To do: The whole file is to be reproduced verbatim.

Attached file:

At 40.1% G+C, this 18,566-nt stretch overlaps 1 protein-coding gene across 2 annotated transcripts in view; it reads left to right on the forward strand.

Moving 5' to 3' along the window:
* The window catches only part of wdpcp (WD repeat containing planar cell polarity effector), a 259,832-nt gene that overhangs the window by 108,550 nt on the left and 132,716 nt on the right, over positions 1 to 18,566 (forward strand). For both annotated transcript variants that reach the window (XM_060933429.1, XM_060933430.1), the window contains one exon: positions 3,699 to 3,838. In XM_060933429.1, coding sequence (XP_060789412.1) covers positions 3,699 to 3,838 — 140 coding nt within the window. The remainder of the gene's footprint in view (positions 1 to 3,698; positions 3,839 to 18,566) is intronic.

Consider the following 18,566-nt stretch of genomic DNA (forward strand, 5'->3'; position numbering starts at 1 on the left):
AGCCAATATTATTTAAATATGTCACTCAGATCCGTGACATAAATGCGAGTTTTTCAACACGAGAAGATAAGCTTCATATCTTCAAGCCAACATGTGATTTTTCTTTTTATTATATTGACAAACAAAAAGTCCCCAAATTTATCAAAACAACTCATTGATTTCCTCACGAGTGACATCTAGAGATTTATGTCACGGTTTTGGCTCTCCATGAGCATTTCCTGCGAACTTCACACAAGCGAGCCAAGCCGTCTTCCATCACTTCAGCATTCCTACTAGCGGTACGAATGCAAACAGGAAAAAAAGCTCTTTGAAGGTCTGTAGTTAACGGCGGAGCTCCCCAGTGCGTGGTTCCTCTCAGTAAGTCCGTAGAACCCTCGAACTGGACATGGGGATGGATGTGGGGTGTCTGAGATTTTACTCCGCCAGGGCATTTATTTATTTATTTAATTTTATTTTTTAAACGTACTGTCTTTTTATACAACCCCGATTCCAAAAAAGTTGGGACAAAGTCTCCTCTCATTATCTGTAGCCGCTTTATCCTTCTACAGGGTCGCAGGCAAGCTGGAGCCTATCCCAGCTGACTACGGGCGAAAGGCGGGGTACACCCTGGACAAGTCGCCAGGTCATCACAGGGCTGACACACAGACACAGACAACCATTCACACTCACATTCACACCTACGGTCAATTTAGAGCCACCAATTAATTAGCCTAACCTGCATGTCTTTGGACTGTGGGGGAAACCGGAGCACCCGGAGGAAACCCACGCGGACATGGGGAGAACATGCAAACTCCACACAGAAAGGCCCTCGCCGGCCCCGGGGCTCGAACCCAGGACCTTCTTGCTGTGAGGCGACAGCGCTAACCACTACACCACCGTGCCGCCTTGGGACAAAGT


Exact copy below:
At 40.1% G+C, this 18,566-nt stretch overlaps 1 protein-coding gene across 2 annotated transcripts in view; it reads left to right on the forward strand.

Moving 5' to 3' along the window:
* The window catches only part of wdpcp (WD repeat containing planar cell polarity effector), a 259,832-nt gene that overhangs the window by 108,550 nt on the left and 132,716 nt on the right, over positions 1 to 18,566 (forward strand). For both annotated transcript variants that reach the window (XM_060933429.1, XM_060933430.1), the window contains one exon: positions 3,699 to 3,838. In XM_060933429.1, coding sequence (XP_060789412.1) covers positions 3,699 to 3,838 — 140 coding nt within the window. The remainder of the gene's footprint in view (positions 1 to 3,698; positions 3,839 to 18,566) is intronic.

Consider the following 18,566-nt stretch of genomic DNA (forward strand, 5'->3'; position numbering starts at 1 on the left):
AGCCAATATTATTTAAATATGTCACTCAGATCCGTGACATAAATGCGAGTTTTTCAACACGAGAAGATAAGCTTCATATCTTCAAGCCAACATGTGATTTTTCTTTTTATTATATTGACAAACAAAAAGTCCCCAAATTTATCAAAACAACTCATTGATTTCCTCACGAGTGACATCTAGAGATTTATGTCACGGTTTTGGCTCTCCATGAGCATTTCCTGCGAACTTCACACAAGCGAGCCAAGCCGTCTTCCATCACTTCAGCATTCCTACTAGCGGTACGAATGCAAACAGGAAAAAAAGCTCTTTGAAGGTCTGTAGTTAACGGCGGAGCTCCCCAGTGCGTGGTTCCTCTCAGTAAGTCCGTAGAACCCTCGAACTGGACATGGGGATGGATGTGGGGTGTCTGAGATTTTACTCCGCCAGGGCATTTATTTATTTATTTAATTTTATTTTTTAAACGTACTGTCTTTTTATACAACCCCGATTCCAAAAAAGTTGGGACAAAGTCTCCTCTCATTATCTGTAGCCGCTTTATCCTTCTACAGGGTCGCAGGCAAGCTGGAGCCTATCCCAGCTGACTACGGGCGAAAGGCGGGGTACACCCTGGACAAGTCGCCAGGTCATCACAGGGCTGACACACAGACACAGACAACCATTCACACTCACATTCACACCTACGGTCAATTTAGAGCCACCAATTAATTAGCCTAACCTGCATGTCTTTGGACTGTGGGGGAAACCGGAGCACCCGGAGGAAACCCACGCGGACATGGGGAGAACATGCAAACTCCACACAGAAAGGCCCTCGCCGGCCCCGGGGCTCGAACCCAGGACCTTCTTGCTGTGAGGCGACAGCGCTAACCACTACACCACCGTGCCGCCTTGGGACAAAGT